So much time spent on international flights has given me access to quite the repetitive - and in some cases, unique - library of movies.
On my last international flight (from Sydney to LAX) I watched five films over 13 hours:
- The Pelican Brief (a classic)
- Ginger & Rosa (one I had read about and wanted to see for a few months)
- Prisoners (lots of "WTF?" moments in that one)
- Blue Jasmine (love)
- Thor 2 (why'd they even bother?)
Most of these films were available on other flights I took in earlier weeks. And some of them (Blue Jasmine) were "repeat watches" for me. There was one film (a documentary), though, that got watched so much on a flight that it has now become part of my own personal digital library.
I have a thing for documentary films lately. Especially ones involving the editorial side of the fashion industry. I love learning about the lives and creative process of the people who have worked and led this industry. I could care less about the models and the designers themselves - with a few exceptions. But the people who create art and content around how we decorate and style ourselves?
This is my favorite of these documentaries. Though a few others have been added to my collection, including:
The September Issue: A classic. And easily the most popular. It follows the staff at Vogue, led by Anna Wintour, as they put together the annual infamous September issue of the magazine. The star of this film, though, is Grace Coddington, the Creative Director. I once passed her on the street in Chelsea a few years ago. I was silently "SQUEEING" as she passed by, with her flame-red frizzy hair.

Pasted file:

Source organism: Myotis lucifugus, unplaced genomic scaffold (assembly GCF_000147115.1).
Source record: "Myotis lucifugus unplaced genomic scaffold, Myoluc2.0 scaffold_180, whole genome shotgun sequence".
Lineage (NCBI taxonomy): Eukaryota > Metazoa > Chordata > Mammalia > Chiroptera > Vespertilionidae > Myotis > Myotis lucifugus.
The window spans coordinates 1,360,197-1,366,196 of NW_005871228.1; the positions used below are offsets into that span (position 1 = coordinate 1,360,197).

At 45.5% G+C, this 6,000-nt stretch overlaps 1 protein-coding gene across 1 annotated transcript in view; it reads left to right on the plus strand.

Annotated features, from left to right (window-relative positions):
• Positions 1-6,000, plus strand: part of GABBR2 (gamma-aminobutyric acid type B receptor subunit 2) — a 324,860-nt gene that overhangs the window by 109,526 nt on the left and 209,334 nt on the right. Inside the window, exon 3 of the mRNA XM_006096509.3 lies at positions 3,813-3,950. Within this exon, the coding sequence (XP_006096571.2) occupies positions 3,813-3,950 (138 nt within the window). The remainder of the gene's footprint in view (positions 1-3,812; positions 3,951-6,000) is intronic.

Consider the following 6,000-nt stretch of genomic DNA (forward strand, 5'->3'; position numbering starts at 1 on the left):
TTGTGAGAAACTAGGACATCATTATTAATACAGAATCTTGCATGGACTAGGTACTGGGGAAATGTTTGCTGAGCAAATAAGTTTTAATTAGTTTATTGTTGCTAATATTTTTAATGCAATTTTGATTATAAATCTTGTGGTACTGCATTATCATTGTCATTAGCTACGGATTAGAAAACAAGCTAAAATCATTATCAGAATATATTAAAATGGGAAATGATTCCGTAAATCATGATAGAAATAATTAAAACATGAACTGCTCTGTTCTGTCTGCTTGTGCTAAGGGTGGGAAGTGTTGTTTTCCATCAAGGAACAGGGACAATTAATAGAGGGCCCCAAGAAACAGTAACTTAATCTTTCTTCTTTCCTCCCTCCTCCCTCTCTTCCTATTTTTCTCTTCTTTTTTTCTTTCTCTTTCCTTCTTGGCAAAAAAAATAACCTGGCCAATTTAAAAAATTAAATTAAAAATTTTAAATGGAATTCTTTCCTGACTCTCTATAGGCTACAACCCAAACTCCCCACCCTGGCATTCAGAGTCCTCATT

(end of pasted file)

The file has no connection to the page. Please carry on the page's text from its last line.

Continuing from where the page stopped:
The Editor's Eye: Also covers Vogue. Only this time it covers the editors of the magazine who have had an impact in it's 120 years of existence.
Bill Cunningham New York: A long overdue look at the eccentric life of the man who has influenced not only many New York Times readers, but peers in his industry. A humble man. An observant man. A man who love bicycles. He leads a simple life, but creates a rich view of the world for others.
Scatter My Ashes At Bergdorf's: It's a lovely though... If you've ever been to Bergdorf's, you may agree. It's an intimidating store. And filled with so many gorgeous things. And this documentary celebrates the 111th anniversary of the store.
But my favorite is definitely the story of Mrs. Vreeland. One of my favorite things to do while traveling is wake-up, order coffee and fruit from room service, and watch it.
I know. It's a dreamy life right now. I fully recognize this habit can't last. But I'm living in the moment and enjoying each second.
And this philosophy resonates with something Mrs. Vreeland initially did when she entered the fashion editorial world:
"Why Don't You..."
It was a monthly column she did in Harper's Bazaar where she let her imagination run wild, providing readers with some of the most absurd and unique suggestions. In fact, I think someone should bring it back. It would be excellent in helping inspire imaginations to run more freely.
So when it comes to taking all this time off from my career, and spending mornings being lazy while drinking coffee and watching documentaries... I'm more than okay with it.
Why Don't You... spend a good chunk of your mornings drinking coffee and watching documentaries about topics you love too?
As Mrs. Vreeland says...
"There's only one really good life. And that's the life you know that you want and you make it yourself."